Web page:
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Procrastination in a Distance University Setting ARTICLE

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Distance Education Volume 33, Number 3, ISSN 0158-7919


Procrastination, putting off until tomorrow what should have been done today, is a self-regulation failure that is widespread among students. Although plenty of research has emerged regarding academic procrastination, hardly any research endeavor regarding procrastination in distance university settings exists. This lack of research is even more astonishing when considering that the demands on self-regulation are higher in distance education settings than in traditional university settings. The present (questionnaire) study was intended to shed light on procrastination in an actual distance university setting by exploring its relationship to grades, learning strategies (e.g., cognitive, meta-cognitive strategies), and life satisfaction in students from a distance university in comparison to students from a traditional university. (Contains 1 figure and 2 tables.)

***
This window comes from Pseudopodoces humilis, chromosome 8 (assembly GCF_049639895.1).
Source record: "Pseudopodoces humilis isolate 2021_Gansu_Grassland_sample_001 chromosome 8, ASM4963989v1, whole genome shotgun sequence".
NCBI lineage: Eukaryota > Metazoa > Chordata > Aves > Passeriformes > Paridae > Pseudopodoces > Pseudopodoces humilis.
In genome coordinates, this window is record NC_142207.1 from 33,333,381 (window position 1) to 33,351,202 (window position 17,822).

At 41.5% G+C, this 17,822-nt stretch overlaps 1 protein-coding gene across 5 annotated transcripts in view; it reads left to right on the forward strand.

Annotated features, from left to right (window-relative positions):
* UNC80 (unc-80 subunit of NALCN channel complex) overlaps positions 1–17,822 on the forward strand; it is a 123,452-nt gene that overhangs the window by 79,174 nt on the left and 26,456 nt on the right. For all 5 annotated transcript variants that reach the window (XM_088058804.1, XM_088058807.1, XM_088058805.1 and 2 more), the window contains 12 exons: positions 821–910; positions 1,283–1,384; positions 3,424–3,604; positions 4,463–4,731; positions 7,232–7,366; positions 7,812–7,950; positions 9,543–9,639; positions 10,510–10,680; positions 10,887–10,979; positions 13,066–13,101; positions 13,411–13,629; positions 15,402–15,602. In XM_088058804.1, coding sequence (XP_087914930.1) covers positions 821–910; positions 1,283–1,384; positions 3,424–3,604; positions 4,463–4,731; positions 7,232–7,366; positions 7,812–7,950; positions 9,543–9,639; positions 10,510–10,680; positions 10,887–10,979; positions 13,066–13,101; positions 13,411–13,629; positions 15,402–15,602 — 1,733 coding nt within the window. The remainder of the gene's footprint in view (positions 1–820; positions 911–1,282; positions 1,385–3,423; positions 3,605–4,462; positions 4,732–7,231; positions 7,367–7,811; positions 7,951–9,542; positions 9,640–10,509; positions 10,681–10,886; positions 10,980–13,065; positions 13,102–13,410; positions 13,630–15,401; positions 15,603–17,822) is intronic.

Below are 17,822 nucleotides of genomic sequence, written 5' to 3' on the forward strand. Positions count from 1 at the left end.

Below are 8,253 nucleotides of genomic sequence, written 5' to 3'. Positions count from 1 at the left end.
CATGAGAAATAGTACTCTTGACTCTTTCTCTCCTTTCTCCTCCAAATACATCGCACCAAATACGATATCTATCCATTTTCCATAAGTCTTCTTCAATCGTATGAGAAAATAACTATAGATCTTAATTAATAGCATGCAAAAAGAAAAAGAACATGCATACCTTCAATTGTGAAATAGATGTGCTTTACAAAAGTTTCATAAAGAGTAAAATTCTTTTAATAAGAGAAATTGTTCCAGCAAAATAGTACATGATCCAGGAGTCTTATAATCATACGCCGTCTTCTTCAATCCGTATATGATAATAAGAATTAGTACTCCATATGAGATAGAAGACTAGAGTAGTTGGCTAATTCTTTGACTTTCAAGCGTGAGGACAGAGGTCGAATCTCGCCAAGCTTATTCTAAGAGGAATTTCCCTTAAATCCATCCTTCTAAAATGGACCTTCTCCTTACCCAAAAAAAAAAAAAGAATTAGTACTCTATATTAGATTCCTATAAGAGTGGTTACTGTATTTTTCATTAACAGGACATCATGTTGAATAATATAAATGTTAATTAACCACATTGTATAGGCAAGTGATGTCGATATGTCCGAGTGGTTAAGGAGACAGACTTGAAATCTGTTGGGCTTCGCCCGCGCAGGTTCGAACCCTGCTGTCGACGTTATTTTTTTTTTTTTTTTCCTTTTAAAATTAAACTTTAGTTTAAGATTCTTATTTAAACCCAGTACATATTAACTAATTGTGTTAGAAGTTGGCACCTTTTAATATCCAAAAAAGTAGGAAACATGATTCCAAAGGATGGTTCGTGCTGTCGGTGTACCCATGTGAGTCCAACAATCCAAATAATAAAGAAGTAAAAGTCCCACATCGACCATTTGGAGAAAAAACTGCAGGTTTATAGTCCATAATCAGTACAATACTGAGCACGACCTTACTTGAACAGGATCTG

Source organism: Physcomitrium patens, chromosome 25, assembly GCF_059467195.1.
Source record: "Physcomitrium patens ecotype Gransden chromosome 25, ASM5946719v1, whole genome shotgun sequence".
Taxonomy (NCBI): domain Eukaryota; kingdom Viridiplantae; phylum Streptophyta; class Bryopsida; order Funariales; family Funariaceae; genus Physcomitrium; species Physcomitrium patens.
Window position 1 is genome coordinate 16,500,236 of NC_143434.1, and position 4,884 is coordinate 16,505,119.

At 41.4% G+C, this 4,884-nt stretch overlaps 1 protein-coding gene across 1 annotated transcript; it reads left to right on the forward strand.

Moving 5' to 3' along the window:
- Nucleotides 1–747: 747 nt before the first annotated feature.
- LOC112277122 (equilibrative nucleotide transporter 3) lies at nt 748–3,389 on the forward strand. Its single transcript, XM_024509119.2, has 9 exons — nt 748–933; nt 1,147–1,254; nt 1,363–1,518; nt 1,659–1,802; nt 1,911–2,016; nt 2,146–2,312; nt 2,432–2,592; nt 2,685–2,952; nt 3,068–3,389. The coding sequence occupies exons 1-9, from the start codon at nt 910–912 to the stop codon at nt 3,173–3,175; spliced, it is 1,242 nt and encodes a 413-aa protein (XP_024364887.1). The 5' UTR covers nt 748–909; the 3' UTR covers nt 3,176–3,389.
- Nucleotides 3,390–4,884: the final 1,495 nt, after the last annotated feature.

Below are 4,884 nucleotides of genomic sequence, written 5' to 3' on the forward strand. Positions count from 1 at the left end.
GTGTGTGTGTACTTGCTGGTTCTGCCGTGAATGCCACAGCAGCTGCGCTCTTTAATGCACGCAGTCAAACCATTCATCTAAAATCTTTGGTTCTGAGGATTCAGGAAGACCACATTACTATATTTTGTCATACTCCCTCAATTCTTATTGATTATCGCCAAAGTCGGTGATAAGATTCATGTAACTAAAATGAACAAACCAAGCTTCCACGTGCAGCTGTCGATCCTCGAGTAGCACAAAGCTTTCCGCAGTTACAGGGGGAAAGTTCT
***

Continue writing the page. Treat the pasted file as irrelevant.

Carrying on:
Klingsieck, K.B., Fries, S., Horz, C. & Hofer, M. (2012). Procrastination in a Distance University Setting. Distance Education, 33(3), 295-310. Retrieved October 22, 2018 from .

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Cited By

  1. Design of a Learning Dashboard in "Self-Regulator" to Support Planning for Distributed Online Learning

    Yoshiko Goda, Kumamoto University, Japan; Takeshi Matsuda, Tokyo Metropolitan University, Japan; Masanori Yamada, Kyushu University, Japan; Hiroshi Kato, Open Univ. of Japan, Japan; Yutaka Saito, Fuji Electric Global, Japan; Hiroyuki Miyagawa, Aoyama Gakuin University, Japan

    Society for Information Technology & Teacher Education International Conference 2018 (Mar 26, 2018) pp. 159–161

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